How point-of-sale software enhances an enterprise software system
Most types of business, from retail to manufacturing, have adopted some form of an enterprise software system. These systems integrate information that is critical to business operations and allow department heads to make informed decisions concerning purchasing cash management, staffing, and production. However, retail and hospitality business owners may need to make split-second decisions due to seasonal demand, an ongoing promotion or even a change in the weather. This is one reason that a point-of-sale system should be added to an existing enterprise software system.
The point-of-sale system records detailed data concerning product sales, customer service productivity and inventory levels on a real-time basis, a feature that is not always provided by enterprise software packages. All of these factors influence purchasing staffing and planning decisions. At the very minimum, the point-of-sale system tracks merchandise sales from a volume and a dollar amount. The system includes cash sales, credit sales, layaways, and consignments, and when data is exported, it can break it down among the categories to show the types of products and the dollar amounts of sales contained in each sales category. This metric will help a business owner know both what product to promote and whether to promote a particular service as well. For example, if a point-of-sale system shows that more toys are put into layaway during the month of November than are sold during a cash transaction, then the store can promote its layaway service during that month to maximize toy sales. The point-of-sale system also tracks markdowns, discounts, and returns. It can even discount certain items during a particular time frame automatically. This is highly useful for stores that enjoy holding special sales events during which selected items are on sale only at certain times which is a feature of many “Black Friday” promotions.
Sales volume can also be broken down on a daily and even an hourly basis, which is a fundamental piece of information needed to make intelligent staffing decisions. For example, if a point-of-sale system indicates that the bulk of in-store sales occurs between the hours of 3 pm and 7 pm, then the logical conclusion would be to staff the store heavily during those hours. Further, if the system shows that one customer service representative is consistently a top producer or a low producer, this information would factor into scheduling advancement and compensation considerations. The point-of-sale system can also detail the results of issuing coupons, offering a discount package or hosting a special in-store event, providing the retailer with the data to calculate the ROI on a particular marketing technique easily and immediately.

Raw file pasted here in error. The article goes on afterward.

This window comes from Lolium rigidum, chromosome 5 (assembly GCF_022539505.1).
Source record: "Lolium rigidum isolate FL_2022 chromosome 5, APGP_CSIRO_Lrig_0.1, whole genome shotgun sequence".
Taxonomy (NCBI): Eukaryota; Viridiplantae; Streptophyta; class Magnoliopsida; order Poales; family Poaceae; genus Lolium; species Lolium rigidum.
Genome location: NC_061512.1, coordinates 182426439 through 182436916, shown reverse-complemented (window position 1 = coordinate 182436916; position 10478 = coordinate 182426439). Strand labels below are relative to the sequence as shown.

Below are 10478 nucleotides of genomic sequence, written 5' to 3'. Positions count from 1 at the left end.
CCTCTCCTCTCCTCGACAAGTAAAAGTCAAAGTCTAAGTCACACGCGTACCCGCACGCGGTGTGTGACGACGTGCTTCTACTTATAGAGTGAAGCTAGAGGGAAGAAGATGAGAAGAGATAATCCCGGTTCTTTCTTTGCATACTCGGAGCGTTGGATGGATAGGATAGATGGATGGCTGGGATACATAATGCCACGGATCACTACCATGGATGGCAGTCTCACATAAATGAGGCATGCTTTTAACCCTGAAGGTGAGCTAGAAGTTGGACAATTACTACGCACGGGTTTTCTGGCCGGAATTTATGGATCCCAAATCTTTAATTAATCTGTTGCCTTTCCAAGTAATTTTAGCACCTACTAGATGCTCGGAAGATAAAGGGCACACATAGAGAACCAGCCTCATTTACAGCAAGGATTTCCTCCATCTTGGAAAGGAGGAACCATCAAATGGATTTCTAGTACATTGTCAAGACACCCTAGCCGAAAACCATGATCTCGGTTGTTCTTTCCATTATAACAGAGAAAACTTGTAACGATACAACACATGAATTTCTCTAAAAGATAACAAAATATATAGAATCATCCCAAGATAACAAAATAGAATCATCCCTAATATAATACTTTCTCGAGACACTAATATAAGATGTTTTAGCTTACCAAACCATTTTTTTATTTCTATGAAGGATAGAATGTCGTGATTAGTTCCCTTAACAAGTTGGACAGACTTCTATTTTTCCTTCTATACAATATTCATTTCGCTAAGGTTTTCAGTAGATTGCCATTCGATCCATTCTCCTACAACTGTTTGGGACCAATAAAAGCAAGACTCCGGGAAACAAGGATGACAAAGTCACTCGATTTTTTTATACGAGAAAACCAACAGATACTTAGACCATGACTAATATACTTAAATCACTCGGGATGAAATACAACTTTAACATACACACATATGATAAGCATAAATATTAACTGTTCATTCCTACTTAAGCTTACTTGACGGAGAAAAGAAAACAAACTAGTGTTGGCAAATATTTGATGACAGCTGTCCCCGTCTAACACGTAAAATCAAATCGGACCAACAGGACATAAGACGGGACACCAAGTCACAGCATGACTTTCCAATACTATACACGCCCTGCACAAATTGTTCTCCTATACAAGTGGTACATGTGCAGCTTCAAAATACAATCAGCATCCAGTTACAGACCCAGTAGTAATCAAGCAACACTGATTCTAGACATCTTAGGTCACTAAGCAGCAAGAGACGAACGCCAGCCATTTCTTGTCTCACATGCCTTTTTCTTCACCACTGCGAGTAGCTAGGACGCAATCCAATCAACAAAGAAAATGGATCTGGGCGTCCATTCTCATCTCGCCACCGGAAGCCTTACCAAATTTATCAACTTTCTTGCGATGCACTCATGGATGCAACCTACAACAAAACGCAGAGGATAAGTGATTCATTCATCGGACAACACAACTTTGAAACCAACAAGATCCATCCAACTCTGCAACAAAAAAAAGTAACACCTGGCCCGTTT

Because the point-of-sale system provides inventory information in real-time, it can prevent those embarrassing moments when an advertised special is out of stock. As the inventory level reaches a critical point, a call can go out either for expedited delivery of purchase or for merchandise to be transferred in from another location or a distribution center. For a restaurateur, the ability to effectively manage perishable inventory is critical to the profitability of the operation. Being able to gauge inventory turn and implement a just-in-time system would reduce the amount of inventory that is thrown away because it is past its expiration date, yet it would ensure that the customer demand for specific dishes could be met.
A point-of-sale system can benefit the customer service staff by creating a relational sales environment. Because the system allows customer data to be accessed at the time of sale, a staff member can suggest additional purchases based on the customer’s previous purchases. Some POS databases contain internal messages specific to customers such as indicating that a special discount is available or that the customer has earned loyalty or reward points as part of a customer retention program. These tools can help customer service to promote and produce additional sales. The customer database can also include warnings to the sales clerk if a customer has a history of writing bad checks or having a credit card declined. A point-of-sale system can alert the staff to patterns of problem customer behavior as well as increasing their ability to make the sales interaction one that is friendlier and more personalized for the customer.
Finally, many point-of-sale systems are equipped with additional features that streamline the sales process. Some of these features include the ability to issue e-receipts, to be integrated into online sales efforts, and to enhance customer management by automatically sending e-mailed promotions, service reminders or thank-you notes. A few even have scales for weighing loose items such as bakery items, confectionery or hardware. The scales calculate sales done by weight to a fraction, meaning that every ounce that has been produced and sold is accounted for.
A point-of-sale system is an essential tool that helps to increase sales, decrease inventory shortages or overages, create better-targeted marketing campaigns and reduce shrinkage. When used in conjunction with the additional features provided by enterprise software systems, the end result is better decision-making and increased profitability.